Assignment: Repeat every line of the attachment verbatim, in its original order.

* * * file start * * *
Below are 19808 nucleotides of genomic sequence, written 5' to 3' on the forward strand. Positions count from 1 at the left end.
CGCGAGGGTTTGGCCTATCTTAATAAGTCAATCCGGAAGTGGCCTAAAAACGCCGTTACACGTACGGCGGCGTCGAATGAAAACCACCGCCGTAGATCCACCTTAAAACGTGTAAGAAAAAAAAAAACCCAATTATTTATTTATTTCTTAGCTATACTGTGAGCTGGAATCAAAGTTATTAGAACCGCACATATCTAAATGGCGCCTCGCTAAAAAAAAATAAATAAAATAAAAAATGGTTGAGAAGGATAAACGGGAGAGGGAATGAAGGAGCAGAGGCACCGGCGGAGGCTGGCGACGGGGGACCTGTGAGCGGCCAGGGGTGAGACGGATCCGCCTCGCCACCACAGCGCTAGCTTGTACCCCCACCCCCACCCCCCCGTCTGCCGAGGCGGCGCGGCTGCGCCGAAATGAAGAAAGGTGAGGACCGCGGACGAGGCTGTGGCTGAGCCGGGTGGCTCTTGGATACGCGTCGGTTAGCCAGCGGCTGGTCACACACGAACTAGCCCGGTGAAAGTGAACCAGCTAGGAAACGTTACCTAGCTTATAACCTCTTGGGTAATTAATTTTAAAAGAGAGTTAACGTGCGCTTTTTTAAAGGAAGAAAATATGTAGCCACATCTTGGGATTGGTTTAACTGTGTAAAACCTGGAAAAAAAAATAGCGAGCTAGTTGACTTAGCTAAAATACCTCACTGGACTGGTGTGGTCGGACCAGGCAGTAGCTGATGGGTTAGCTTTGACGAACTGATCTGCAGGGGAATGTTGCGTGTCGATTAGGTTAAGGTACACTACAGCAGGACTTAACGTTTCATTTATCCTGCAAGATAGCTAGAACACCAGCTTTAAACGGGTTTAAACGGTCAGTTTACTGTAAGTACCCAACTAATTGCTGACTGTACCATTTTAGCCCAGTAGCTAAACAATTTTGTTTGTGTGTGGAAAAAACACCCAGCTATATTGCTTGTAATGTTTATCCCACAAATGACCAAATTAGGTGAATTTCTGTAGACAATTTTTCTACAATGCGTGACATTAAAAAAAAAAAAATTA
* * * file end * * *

Below are 19808 nucleotides of genomic sequence, written 5' to 3' on the forward strand. Positions count from 1 at the left end.
CGCGAGGGTTTGGCCTATCTTAATAAGTCAATCCGGAAGTGGCCTAAAAACGCCGTTACACGTACGGCGGCGTCGAATGAAAACCACCGCCGTAGATCCACCTTAAAACGTGTAAGAAAAAAAAAAACCCAATTATTTATTTATTTCTTAGCTATACTGTGAGCTGGAATCAAAGTTATTAGAACCGCACATATCTAAATGGCGCCTCGCTAAAAAAAAATAAATAAAATAAAAAATGGTTGAGAAGGATAAACGGGAGAGGGAATGAAGGAGCAGAGGCACCGGCGGAGGCTGGCGACGGGGGACCTGTGAGCGGCCAGGGGTGAGACGGATCCGCCTCGCCACCACAGCGCTAGCTTGTACCCCCACCCCCACCCCCCCGTCTGCCGAGGCGGCGCGGCTGCGCCGAAATGAAGAAAGGTGAGGACCGCGGACGAGGCTGTGGCTGAGCCGGGTGGCTCTTGGATACGCGTCGGTTAGCCAGCGGCTGGTCACACACGAACTAGCCCGGTGAAAGTGAACCAGCTAGGAAACGTTACCTAGCTTATAACCTCTTGGGTAATTAATTTTAAAAGAGAGTTAACGTGCGCTTTTTTAAAGGAAGAAAATATGTAGCCACATCTTGGGATTGGTTTAACTGTGTAAAACCTGGAAAAAAAAATAGCGAGCTAGTTGACTTAGCTAAAATACCTCACTGGACTGGTGTGGTCGGACCAGGCAGTAGCTGATGGGTTAGCTTTGACGAACTGATCTGCAGGGGAATGTTGCGTGTCGATTAGGTTAAGGTACACTACAGCAGGACTTAACGTTTCATTTATCCTGCAAGATAGCTAGAACACCAGCTTTAAACGGGTTTAAACGGTCAGTTTACTGTAAGTACCCAACTAATTGCTGACTGTACCATTTTAGCCCAGTAGCTAAACAATTTTGTTTGTGTGTGGAAAAAACACCCAGCTATATTGCTTGTAATGTTTATCCCACAAATGACCAAATTAGGTGAATTTCTGTAGACAATTTTTCTACAATGCGTGACATTAAAAAAAAAAAAATTA